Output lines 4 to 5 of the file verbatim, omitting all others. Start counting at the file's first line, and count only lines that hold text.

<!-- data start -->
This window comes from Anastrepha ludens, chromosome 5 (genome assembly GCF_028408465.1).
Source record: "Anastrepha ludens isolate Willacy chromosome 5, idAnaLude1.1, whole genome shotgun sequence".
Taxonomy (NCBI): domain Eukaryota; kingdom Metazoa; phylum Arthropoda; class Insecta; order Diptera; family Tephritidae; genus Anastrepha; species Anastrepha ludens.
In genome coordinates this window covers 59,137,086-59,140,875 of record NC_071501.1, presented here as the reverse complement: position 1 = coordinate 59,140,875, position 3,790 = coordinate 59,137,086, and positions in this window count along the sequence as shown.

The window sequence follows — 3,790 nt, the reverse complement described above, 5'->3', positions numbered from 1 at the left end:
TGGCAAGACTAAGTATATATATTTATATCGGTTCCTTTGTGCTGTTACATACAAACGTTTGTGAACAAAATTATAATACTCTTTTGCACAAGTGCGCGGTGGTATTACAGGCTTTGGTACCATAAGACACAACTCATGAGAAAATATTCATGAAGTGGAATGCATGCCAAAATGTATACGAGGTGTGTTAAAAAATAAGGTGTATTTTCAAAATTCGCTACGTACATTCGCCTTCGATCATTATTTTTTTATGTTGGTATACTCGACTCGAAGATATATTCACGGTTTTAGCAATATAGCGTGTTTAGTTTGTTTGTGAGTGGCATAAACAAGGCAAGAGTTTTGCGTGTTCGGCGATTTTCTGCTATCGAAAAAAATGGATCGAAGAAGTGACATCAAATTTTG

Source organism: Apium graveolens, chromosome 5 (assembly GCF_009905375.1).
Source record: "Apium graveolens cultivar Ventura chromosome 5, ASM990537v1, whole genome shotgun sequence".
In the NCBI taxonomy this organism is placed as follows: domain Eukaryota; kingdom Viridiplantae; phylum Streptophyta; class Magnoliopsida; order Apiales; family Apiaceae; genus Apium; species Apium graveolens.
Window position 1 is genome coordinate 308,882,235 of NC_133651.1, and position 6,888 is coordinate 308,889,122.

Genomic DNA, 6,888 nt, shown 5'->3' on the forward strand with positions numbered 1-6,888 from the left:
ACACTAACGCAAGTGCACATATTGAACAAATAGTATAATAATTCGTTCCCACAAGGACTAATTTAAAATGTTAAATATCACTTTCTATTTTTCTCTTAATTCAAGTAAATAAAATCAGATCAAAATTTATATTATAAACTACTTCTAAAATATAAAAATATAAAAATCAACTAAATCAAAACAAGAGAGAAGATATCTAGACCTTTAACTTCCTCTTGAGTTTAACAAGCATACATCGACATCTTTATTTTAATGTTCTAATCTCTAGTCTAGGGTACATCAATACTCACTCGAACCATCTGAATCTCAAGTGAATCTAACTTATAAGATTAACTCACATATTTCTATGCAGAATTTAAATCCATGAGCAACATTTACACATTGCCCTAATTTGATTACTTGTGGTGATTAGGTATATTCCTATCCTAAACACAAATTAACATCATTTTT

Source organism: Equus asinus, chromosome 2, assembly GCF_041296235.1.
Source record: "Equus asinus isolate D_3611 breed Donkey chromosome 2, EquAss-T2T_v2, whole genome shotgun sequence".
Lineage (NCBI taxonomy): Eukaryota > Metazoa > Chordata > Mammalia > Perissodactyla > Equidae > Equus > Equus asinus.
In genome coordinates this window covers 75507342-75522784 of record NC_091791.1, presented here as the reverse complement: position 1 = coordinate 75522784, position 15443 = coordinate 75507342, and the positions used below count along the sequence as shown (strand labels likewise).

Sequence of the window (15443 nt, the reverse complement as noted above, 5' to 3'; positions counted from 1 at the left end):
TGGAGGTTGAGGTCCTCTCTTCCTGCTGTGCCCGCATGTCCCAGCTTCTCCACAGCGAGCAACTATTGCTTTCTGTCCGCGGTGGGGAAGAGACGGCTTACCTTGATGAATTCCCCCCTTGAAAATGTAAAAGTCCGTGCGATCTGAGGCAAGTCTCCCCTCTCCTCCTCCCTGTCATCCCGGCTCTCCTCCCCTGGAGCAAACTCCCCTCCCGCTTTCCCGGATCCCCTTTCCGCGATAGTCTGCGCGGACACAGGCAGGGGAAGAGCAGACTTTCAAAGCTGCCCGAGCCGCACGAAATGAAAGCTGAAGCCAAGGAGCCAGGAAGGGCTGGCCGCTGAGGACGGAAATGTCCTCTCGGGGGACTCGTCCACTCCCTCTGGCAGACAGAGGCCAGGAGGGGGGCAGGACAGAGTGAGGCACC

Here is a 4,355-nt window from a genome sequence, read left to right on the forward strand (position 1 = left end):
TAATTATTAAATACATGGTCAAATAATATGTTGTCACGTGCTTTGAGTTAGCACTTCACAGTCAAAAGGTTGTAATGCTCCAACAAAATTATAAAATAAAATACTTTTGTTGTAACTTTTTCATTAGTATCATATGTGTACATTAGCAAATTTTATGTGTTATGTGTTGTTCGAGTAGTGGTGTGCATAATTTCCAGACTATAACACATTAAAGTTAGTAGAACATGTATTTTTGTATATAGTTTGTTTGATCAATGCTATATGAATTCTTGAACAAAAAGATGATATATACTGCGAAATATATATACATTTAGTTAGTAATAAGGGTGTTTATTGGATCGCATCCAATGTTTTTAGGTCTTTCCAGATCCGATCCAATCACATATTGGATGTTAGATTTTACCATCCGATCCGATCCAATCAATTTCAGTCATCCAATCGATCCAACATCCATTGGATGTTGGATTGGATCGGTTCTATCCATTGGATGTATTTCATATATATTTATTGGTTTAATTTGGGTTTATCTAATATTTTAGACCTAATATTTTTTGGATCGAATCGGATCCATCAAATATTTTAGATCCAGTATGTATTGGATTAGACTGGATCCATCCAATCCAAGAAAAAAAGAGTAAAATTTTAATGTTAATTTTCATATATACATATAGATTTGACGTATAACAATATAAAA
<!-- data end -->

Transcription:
In genome coordinates this window covers 59,137,086-59,140,875 of record NC_071501.1, presented here as the reverse complement: position 1 = coordinate 59,140,875, position 3,790 = coordinate 59,137,086, and positions in this window count along the sequence as shown.

The window sequence follows — 3,790 nt, the reverse complement described above, 5'->3', positions numbered from 1 at the left end: